ENFIELD — Area contractors and home improvement specialists set up display booths this weekend at the Enfield Square mall to capitalize on the pandemic-induced home improvement boom.
Mark Varteresian, was among those who attended the 52nd annual North Central Connecticut Chamber of Commerce Home and Product Show over Saturday and Sunday, hoping to spruce up the home in Springfield he moved into last week.
He said he wasn’t looking for anything fancy as he perused the display tables but stopped to talk to a few home improvement specialists about possibly redoing his floors and replacing his windows.
Vartesian isn’t alone, as home improvement projects have skyrocketed over the past year. The COVID-19 pandemic has dramatically increased the amount of time people spend in their homes. Daily commutes to work became going down the stairs to the home office, and canceled summer vacations were replaced with backyard escapades. Those changes led to a rise in home renovations, and home improvement specialists saw business increase.
Phil Skrzypek of Enfield Carpet and Flooring said that “without question” the family-owned company has experienced a surge in business over the past 12 months.
“We’ve seen it with remodels. Everybody adding additions onto their house, living and working from home. Everybody’s trying to spruce up their home at the moment,” he said.
Matt Czapor of Litchfield-based Casanova Remodeling, which specializes in exterior remodeling and interior painting, said there was a dip in business at the start of the pandemic, but things picked back up as savings accrued. With people unable to travel and eat out, they used that money, along with the federal stimulus checks, to upgrade their homes.
Czapor said many people have been upgrading their roofs, especially after the extensive damage from storms throughout the fall.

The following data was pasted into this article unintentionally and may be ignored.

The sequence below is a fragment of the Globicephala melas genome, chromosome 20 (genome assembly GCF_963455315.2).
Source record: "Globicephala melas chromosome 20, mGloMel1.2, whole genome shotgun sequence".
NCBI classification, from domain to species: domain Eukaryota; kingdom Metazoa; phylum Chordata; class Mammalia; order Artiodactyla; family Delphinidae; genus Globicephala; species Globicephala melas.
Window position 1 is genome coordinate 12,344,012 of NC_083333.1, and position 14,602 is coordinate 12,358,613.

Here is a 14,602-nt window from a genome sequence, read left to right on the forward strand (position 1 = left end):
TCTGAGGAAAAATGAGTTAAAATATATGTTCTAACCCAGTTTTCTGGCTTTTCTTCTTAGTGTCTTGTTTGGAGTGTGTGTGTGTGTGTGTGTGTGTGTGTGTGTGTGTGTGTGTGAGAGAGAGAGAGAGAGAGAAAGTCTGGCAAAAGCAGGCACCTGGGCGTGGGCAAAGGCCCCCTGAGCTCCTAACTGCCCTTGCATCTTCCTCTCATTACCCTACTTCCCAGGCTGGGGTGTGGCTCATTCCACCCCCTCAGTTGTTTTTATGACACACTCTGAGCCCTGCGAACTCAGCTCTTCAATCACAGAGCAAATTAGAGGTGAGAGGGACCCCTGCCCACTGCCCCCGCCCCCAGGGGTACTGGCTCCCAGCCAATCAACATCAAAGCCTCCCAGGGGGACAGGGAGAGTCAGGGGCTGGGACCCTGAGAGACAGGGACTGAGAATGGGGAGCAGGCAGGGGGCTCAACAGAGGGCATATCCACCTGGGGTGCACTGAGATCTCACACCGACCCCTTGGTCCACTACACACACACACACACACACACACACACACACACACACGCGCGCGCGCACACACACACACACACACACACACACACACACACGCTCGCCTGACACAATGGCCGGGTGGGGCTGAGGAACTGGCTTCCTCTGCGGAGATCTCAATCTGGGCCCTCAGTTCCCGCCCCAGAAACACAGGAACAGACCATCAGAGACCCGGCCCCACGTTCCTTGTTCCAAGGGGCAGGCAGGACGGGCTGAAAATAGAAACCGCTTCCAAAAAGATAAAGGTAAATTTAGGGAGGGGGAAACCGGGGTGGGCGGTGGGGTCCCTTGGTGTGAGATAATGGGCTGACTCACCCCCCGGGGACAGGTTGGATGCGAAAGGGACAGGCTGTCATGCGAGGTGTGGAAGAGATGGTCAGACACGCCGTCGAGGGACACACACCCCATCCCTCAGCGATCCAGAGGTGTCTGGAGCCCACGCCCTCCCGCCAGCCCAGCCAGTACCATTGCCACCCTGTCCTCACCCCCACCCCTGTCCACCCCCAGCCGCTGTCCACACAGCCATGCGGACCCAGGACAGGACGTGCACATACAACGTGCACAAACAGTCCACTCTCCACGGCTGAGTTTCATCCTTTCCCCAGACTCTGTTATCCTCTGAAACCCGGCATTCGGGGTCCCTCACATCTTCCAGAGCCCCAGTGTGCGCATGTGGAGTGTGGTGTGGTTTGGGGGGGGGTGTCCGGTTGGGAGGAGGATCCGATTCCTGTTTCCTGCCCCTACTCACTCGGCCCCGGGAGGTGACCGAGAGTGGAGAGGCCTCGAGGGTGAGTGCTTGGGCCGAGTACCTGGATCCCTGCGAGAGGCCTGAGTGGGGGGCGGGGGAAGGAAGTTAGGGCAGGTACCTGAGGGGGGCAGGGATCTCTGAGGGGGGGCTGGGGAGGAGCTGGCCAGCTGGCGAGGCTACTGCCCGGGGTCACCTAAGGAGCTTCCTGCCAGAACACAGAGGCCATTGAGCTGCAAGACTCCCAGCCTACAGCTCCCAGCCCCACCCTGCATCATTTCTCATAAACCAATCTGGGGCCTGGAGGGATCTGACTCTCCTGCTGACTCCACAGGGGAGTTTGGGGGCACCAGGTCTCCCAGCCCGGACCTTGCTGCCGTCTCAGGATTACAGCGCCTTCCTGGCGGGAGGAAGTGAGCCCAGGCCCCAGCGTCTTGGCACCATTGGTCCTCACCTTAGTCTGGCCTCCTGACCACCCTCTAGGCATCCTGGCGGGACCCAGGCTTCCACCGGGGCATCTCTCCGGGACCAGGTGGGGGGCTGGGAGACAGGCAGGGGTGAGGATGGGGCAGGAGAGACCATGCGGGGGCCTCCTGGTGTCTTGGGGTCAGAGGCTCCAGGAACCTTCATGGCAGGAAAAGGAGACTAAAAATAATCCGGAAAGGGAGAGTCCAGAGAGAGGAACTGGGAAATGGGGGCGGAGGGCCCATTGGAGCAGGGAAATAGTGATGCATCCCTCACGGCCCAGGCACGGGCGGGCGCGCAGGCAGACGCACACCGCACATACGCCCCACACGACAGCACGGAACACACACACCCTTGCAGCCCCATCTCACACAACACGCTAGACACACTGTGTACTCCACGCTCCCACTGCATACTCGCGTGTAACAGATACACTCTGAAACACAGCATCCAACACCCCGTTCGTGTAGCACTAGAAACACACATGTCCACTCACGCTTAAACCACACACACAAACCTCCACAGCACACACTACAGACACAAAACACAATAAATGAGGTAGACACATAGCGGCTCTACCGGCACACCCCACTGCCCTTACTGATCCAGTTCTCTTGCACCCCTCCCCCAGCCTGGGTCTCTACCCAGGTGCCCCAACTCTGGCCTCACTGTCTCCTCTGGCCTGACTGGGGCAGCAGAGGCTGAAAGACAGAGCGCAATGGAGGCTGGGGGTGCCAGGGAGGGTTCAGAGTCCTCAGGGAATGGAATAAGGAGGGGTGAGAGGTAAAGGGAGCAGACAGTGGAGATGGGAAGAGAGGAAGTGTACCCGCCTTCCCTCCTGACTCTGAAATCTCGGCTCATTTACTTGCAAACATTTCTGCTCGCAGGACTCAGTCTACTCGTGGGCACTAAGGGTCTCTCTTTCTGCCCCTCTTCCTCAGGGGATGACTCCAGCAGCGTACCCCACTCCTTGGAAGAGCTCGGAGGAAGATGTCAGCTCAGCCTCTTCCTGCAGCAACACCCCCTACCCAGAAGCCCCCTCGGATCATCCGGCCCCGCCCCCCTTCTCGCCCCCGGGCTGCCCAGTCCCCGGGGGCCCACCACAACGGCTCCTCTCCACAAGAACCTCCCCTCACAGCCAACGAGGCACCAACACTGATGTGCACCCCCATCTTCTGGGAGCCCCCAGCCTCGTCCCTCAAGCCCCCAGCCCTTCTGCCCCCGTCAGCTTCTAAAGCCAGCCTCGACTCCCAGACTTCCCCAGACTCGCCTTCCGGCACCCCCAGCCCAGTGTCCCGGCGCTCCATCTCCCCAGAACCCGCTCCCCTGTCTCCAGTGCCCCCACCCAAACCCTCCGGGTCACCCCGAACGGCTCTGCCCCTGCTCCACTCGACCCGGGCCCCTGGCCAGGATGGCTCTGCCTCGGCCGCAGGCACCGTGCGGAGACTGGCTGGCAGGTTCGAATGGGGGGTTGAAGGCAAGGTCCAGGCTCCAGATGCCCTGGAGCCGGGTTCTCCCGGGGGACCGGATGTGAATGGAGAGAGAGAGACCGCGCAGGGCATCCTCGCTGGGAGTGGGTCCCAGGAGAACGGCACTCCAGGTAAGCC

Ray Barsalou, who works at Distinctive Home Improvements, said business was slow over the winter, but once spring came along, business picked back up.
“With everybody being home, people started finding projects to around the house,” he said, which translated into an increase in business.
However, supply chain issues developed and prices for materials rose rapidly, meaning contractors struggled to get the supplies they needed in time.
“It can be really tough to get our hands on some of those things. It can take eight to 10 weeks to get decking right now. It used to be two weeks,” Czapor said.
The pandemic caused manufacturing shutdowns and a halt to production around the same time stuck-at-home Americans rushed to their nearest home improvement store to buy up materials for do-it-yourself projects, causing prices to skyrocket. Lumber prices, for instance, have tripled since June 2020, soaring to more than $1,300 per 1,000 board feet.
Skrzypek said it can be a daily struggle just sourcing materials right now and tells customers to plan ahead. “If you’re doing a project at the end of the summer, it’s a good time to start looking now,” he said.
He said he expects the home improvement boon to continue through the rest of the year and may even see an uptick in business as fully vaccinated adults feel more comfortable coming into the store.
Barsalou is also optimistic, saying he’s already gotten some leads from the home show, which should translate into business for the company.
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